As the government pushes to marketise universities, it seems everyone's opinion is valued—except those with actual expertiseby / January 2, 2018 / Leave a comment
At one minute past midnight on New Year’s Day, the Guardian published a story listing the final six members of the Office for Students (OfS), the government’s new regulator for English universities.
Academics across Britain—party poppers still in hand, glass of fizz not yet flat, still hoarse from singing “Auld Lang Syne”—were brought down from their holiday spirit with a bump as they read that members would include a former executive of HSBC, a managing director of Boots, and the journalist Toby Young.
One student, from the University of Surrey, is included on the board, but there is no National Union of Students representation—a baffling exclusion from a body that is supposed to have student interests at heart.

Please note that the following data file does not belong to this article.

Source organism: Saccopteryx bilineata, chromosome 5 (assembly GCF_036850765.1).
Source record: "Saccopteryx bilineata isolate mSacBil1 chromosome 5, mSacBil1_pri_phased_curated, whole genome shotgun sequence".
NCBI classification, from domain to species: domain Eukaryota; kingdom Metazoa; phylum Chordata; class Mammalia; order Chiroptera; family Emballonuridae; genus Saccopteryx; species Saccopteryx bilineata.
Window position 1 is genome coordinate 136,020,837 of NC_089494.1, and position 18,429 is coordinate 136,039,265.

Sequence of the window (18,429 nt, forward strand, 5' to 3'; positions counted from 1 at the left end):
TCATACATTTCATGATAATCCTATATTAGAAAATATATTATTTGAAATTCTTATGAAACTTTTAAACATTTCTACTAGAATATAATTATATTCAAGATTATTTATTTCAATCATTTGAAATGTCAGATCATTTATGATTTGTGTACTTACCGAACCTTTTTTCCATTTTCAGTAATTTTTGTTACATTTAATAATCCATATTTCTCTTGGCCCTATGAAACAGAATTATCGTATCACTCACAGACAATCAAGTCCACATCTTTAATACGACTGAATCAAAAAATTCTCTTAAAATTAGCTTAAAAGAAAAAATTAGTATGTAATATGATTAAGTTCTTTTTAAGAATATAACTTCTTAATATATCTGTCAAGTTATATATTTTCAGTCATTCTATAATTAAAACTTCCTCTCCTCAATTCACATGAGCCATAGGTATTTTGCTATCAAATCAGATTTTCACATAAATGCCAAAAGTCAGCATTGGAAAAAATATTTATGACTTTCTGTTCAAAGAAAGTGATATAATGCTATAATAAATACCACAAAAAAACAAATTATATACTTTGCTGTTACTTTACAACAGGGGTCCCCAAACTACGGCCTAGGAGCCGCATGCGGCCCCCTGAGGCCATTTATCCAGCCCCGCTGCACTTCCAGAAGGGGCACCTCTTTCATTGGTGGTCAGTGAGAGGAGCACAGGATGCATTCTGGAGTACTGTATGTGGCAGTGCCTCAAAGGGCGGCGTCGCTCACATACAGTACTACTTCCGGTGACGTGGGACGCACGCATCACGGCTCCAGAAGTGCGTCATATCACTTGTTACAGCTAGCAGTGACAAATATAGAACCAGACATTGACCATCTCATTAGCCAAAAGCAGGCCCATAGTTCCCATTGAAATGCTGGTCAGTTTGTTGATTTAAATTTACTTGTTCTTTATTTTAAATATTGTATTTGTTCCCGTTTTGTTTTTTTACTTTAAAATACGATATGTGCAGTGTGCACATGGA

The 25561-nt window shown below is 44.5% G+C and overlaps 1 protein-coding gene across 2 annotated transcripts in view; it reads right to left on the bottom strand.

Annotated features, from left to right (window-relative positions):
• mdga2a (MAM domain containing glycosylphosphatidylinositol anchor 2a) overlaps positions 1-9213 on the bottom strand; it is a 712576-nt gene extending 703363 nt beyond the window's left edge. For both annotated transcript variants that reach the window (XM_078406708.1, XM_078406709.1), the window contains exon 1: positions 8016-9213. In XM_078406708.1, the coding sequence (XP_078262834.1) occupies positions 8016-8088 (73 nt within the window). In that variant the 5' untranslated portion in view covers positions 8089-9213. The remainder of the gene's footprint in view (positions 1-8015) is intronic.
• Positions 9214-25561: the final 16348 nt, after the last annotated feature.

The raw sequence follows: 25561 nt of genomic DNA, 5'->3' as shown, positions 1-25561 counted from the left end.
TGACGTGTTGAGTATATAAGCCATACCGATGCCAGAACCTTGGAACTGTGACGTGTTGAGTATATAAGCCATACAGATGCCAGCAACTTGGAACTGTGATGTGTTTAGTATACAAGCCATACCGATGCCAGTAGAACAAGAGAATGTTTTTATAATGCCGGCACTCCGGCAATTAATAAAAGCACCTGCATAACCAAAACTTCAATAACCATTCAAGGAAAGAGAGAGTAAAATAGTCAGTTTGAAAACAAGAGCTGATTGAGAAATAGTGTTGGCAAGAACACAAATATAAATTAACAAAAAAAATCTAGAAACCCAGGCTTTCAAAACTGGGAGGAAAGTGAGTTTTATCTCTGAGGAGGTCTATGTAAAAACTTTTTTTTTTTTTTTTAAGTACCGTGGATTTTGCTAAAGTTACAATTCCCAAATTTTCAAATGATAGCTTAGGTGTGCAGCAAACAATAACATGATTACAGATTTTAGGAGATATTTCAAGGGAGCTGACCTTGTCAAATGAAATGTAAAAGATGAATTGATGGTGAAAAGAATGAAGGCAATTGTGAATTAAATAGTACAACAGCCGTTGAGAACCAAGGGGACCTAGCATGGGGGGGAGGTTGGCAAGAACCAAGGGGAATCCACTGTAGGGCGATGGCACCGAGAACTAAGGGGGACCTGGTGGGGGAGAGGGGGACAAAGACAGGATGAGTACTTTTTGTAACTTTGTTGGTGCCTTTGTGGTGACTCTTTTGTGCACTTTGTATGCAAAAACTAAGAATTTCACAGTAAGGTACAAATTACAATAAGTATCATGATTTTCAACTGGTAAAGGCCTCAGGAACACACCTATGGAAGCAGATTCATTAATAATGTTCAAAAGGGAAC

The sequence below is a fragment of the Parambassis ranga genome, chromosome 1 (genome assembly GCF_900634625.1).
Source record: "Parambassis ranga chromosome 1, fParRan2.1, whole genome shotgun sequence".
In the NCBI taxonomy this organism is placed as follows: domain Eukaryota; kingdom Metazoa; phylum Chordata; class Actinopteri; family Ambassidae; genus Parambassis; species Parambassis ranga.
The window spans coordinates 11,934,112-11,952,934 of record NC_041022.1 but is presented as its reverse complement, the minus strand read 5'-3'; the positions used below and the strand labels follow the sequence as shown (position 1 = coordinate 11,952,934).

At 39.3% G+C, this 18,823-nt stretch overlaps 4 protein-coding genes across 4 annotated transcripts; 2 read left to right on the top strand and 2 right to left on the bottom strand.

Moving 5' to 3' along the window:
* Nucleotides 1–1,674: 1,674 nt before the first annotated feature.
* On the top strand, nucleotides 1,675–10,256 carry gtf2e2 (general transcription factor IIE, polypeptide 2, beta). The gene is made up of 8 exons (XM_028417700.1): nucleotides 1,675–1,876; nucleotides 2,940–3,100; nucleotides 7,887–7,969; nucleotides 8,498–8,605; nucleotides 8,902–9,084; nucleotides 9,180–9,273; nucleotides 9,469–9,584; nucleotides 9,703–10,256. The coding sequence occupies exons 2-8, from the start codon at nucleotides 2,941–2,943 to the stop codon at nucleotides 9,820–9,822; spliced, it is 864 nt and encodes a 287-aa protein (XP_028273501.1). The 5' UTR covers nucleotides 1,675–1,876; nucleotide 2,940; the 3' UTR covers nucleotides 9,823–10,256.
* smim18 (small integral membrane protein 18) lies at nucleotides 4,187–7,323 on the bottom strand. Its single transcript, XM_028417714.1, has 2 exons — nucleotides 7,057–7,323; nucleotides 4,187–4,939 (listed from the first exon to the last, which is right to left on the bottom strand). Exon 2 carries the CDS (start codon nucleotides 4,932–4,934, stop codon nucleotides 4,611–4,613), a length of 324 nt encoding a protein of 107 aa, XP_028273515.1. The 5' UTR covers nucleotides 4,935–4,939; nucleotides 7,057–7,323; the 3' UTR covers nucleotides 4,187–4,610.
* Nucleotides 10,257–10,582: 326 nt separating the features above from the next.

The appointment of Young, whose West London Free School has recently appointed its fourth head teacher in six years, was greeted with particular dismay by academics, not only because of his lack of experience in higher education or academic research but also because of his apparent penchant for being deliberately and dully offensive.
Academics responded to his appointment by sharing examples of Young’s past hits: his railing against ‘ghastly inclusivity’ in education (at the expense of students with disabilities and special educational needs); his suggestion that BME students are underrepresented at Oxford not because of institutional racism but because they don’t apply; his repeated, boring attempts to reduce women in the public eye to their cleavage.
Young’s defence that he ‘worked’ at Harvard and Cambridge and is a visiting fellow at the University of Buckingham was not reassuring to academics, who pointed out that Young’s experience at Harvard and Cambridge was in junior posts during his uncompleted PhD, and that the University of Buckingham—as one of only five private universities in the UK—is not representative of British HE.
The consumer’s university
Whatever the make-up of its board, however, the OfS remains concerning to academics because of its very premise. In fact, Young’s appointment might be seen as indicative of government attitudes to HE in general.